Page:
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Thursday, November 30, 2006

The Punched Monkey

I know someone who punched the monkey.

My coworkers are good people, but they're not too complicated. Code Red, Pepsi Blue, GoGurt, Liquid Ice, they'll try anything if it has enough buzz behind it. They’re a marketer's wet dream.

Mary is a coworker of mine who is particularly naive, a big fan of taking people at their word and acting without considering the consequences. One time she ended up homeless for a few weeks because she was promised that a gutted apartment would be totally refurnished in less than a month, and ready for her to live in. She had to move out of her old place at the end of its lease, and was supposed to move into the refurnished apartment the very next day. Strangely, when her move-in date arrived and the apartment still wasn’t ready, the realtor wouldn't return her calls and was never in the office when she stopped by. Imagine that.

Back in November, there was a bit of a gadget binge. MP3 players were the New Hip Thing. (hey, I never said that they were current with the trends, I just said that they followed them, which makes their behavior more touchingly tragic). At the same time that their eyes had been opened to the possibility of portable music without tapes or CDs, the Nano was causing a stir, and it was time to start thinking about Christmas presents. Maybe they wanted one of their own. Maybe they would be the perfect gifts for significant others. Maybe this time, after so many hollow promises and false hopes, an iPod would be the one thing that they had been searching for after all these years to make their empty lives complete.

That's when Mary got it into her head that she needed an iPod. I'll tell you right now that she needed an one like Bruce Campbell needs twenty pairs of sequined pink ballet slippers. This woman had no idea how an iPod worked. I don’t know if she thought that they magically picked up songs from the radio, or if you put songs on the iPod by rubbing it against a CD really hard, but she didn’t realize that you need to connect it to a computer to add a playlist. She barely grasped the idea that songs can be stored as MP3’s, and was stunned to find out that the iPod stored those MP3’s on a tiny hard drive. It's also worth noting that she never wore headphones, a walkman, or a portable CD player into work, but by god her life wouldn't be complete unless she had an iPod of her very own. And then she saw the link.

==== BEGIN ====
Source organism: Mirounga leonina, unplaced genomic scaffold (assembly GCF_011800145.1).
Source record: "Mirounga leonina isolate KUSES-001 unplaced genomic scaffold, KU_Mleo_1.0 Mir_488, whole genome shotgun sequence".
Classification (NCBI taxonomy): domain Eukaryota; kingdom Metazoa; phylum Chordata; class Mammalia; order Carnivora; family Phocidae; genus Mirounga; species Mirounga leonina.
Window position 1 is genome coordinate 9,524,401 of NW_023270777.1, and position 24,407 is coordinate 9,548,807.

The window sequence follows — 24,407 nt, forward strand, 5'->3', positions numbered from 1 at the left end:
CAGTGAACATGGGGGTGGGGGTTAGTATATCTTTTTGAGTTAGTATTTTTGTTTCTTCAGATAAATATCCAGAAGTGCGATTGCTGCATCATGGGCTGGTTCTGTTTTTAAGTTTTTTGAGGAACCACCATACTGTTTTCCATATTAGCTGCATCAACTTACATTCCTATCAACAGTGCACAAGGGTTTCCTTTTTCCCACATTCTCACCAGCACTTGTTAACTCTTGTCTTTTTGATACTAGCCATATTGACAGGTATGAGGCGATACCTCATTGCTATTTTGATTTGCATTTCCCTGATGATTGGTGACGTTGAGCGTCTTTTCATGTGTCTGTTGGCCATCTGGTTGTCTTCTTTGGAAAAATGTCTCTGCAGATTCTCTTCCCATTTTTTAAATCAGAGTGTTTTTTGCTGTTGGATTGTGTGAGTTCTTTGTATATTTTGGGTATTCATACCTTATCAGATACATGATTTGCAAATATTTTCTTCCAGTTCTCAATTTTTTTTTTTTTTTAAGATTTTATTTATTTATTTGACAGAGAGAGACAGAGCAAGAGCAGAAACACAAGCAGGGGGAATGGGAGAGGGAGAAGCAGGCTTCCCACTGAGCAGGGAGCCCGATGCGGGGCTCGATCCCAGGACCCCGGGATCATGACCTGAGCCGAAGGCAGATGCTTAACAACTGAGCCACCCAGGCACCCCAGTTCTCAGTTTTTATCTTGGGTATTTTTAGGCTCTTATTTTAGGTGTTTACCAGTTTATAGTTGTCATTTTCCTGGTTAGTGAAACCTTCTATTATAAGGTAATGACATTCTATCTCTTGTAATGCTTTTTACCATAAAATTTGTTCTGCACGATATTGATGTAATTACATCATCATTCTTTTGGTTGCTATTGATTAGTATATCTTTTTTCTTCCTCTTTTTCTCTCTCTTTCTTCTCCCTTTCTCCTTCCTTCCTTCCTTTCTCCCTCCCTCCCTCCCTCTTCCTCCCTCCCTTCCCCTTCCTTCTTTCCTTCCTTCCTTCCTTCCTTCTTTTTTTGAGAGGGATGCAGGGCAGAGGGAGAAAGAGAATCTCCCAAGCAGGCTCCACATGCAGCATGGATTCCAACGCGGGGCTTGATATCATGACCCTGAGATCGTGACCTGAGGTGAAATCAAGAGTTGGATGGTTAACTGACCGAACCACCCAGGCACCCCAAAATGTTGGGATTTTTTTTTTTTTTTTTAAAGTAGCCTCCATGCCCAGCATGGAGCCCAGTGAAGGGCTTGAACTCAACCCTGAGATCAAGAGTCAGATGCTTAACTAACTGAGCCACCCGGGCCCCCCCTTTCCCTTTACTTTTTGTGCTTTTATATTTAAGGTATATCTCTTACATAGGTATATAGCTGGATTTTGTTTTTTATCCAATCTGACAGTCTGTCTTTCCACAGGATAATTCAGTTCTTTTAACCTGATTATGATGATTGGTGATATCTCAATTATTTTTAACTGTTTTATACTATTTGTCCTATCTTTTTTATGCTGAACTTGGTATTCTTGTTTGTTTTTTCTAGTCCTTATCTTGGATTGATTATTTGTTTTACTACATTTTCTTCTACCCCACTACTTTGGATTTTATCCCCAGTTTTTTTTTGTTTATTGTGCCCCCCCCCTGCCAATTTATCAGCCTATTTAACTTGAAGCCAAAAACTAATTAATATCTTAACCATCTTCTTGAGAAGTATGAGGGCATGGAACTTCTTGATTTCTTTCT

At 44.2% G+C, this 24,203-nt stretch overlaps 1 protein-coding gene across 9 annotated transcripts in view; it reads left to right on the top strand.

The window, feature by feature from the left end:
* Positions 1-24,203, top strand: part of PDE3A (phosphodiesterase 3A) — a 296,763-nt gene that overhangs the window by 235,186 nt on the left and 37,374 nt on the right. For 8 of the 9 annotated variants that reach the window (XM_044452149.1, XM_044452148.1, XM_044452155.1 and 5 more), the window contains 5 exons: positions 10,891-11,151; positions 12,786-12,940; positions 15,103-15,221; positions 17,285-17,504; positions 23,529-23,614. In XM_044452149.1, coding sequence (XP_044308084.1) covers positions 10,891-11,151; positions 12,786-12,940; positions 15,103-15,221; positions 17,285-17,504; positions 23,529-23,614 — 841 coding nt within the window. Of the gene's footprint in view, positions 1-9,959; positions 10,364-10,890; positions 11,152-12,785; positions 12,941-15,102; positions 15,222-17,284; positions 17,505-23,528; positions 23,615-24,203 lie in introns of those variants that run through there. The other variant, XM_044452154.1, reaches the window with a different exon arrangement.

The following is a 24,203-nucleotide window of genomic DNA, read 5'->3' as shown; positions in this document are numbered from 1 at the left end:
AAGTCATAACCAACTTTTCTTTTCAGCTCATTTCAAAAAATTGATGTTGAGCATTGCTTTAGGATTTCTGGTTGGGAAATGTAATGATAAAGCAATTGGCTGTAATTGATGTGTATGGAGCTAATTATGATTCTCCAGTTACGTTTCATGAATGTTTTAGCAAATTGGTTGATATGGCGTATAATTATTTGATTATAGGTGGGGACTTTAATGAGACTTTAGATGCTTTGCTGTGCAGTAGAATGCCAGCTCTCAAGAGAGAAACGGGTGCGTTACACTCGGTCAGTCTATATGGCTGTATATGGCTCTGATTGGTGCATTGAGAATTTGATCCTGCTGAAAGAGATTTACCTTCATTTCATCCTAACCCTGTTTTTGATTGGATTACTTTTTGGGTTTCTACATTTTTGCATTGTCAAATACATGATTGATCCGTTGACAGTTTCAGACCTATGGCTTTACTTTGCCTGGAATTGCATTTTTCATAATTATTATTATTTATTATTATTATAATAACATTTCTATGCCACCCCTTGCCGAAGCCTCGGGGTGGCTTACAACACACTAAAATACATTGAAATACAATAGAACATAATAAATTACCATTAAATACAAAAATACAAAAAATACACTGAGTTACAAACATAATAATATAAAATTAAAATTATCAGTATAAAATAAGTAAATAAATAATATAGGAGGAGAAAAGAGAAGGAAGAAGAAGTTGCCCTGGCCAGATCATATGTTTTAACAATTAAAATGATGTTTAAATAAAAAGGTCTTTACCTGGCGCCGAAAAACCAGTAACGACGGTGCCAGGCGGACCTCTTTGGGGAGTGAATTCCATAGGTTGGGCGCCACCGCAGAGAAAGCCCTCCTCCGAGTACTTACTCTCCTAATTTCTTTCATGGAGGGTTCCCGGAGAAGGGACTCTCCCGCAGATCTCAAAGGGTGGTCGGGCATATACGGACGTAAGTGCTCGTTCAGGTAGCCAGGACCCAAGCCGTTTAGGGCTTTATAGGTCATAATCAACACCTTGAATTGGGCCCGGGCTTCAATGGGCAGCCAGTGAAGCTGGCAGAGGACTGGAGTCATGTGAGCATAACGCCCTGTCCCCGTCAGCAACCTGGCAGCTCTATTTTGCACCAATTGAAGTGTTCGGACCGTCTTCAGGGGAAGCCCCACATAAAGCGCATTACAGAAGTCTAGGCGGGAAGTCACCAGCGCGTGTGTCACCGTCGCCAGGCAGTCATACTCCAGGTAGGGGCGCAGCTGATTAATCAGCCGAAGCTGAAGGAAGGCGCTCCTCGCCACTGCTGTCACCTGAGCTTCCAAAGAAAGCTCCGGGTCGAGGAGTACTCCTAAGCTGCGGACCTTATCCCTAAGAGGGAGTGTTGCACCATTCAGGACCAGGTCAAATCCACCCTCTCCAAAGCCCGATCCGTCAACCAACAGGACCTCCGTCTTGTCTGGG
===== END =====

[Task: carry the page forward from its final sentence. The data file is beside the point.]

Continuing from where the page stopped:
I don't know what it said. Probably something like "PUNCH THE LOW MORTGATE RATE TO GET HERBAL VIAGRAS FOR LESS! ALSO, IPODS!1!" Whatever it was, it said "free iPod," and that meant that she was going to get one.

My coworkers aren't complete idiots. And most of them knew that any company giving away iPods to everyone on the internet was going to end up bankrupt in five minutes. They knew it was a scam, and they all tried to talk Mary out of it. But Mary thought she was smarter than that. After all, they had to give out some iPods, right? They wouldn’t be allowed to put out false advertising, would they? Sure, they might not be giving out millions of them, but they had to give away at least one, or they’d be telling a lie. And if they did give one out, she was going to be the person who got it. Like some modern-day David, she'd take on this marketing Goliath, and wrest an iPod from them with her cunning wiles. She probably wouldn't even have to take her clothes off to do it.

Once she began her quest, she spent the rest of the afternoon handing over all of her personal information. Other people might have thought that it was risky, but she was going to beat the system. Name, age, address, date of birth, phone number, mother's maiden name, first pet’s name, number of felony convictions, favorite brand of peanut butter, there was nothing she wouldn't tell them in pursuit of her iPod. She applied for a credit card. She completed two marketing surveys. And she subscribed to three magazines. That’s when we told her that she was never going to see that iPod, but she didn't want to hear it.